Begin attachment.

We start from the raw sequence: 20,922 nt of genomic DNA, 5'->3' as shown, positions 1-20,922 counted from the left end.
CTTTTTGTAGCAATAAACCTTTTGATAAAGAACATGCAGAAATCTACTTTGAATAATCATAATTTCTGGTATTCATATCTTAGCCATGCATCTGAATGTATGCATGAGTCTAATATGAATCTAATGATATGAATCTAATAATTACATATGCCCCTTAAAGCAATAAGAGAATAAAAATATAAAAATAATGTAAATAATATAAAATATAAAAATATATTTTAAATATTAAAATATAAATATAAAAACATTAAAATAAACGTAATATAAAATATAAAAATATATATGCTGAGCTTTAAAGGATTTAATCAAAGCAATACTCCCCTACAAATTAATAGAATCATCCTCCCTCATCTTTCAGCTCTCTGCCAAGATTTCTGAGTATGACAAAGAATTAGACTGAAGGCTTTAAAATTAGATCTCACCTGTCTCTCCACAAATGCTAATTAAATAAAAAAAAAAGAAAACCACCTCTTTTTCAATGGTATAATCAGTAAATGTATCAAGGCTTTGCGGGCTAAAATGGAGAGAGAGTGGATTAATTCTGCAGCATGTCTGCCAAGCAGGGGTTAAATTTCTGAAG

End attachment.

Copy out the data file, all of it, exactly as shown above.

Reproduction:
We start from the raw sequence: 20,922 nt of genomic DNA, 5'->3' as shown, positions 1-20,922 counted from the left end.
CTTTTTGTAGCAATAAACCTTTTGATAAAGAACATGCAGAAATCTACTTTGAATAATCATAATTTCTGGTATTCATATCTTAGCCATGCATCTGAATGTATGCATGAGTCTAATATGAATCTAATGATATGAATCTAATAATTACATATGCCCCTTAAAGCAATAAGAGAATAAAAATATAAAAATAATGTAAATAATATAAAATATAAAAATATATTTTAAATATTAAAATATAAATATAAAAACATTAAAATAAACGTAATATAAAATATAAAAATATATATGCTGAGCTTTAAAGGATTTAATCAAAGCAATACTCCCCTACAAATTAATAGAATCATCCTCCCTCATCTTTCAGCTCTCTGCCAAGATTTCTGAGTATGACAAAGAATTAGACTGAAGGCTTTAAAATTAGATCTCACCTGTCTCTCCACAAATGCTAATTAAATAAAAAAAAAAGAAAACCACCTCTTTTTCAATGGTATAATCAGTAAATGTATCAAGGCTTTGCGGGCTAAAATGGAGAGAGAGTGGATTAATTCTGCAGCATGTCTGCCAAGCAGGGGTTAAATTTCTGAAG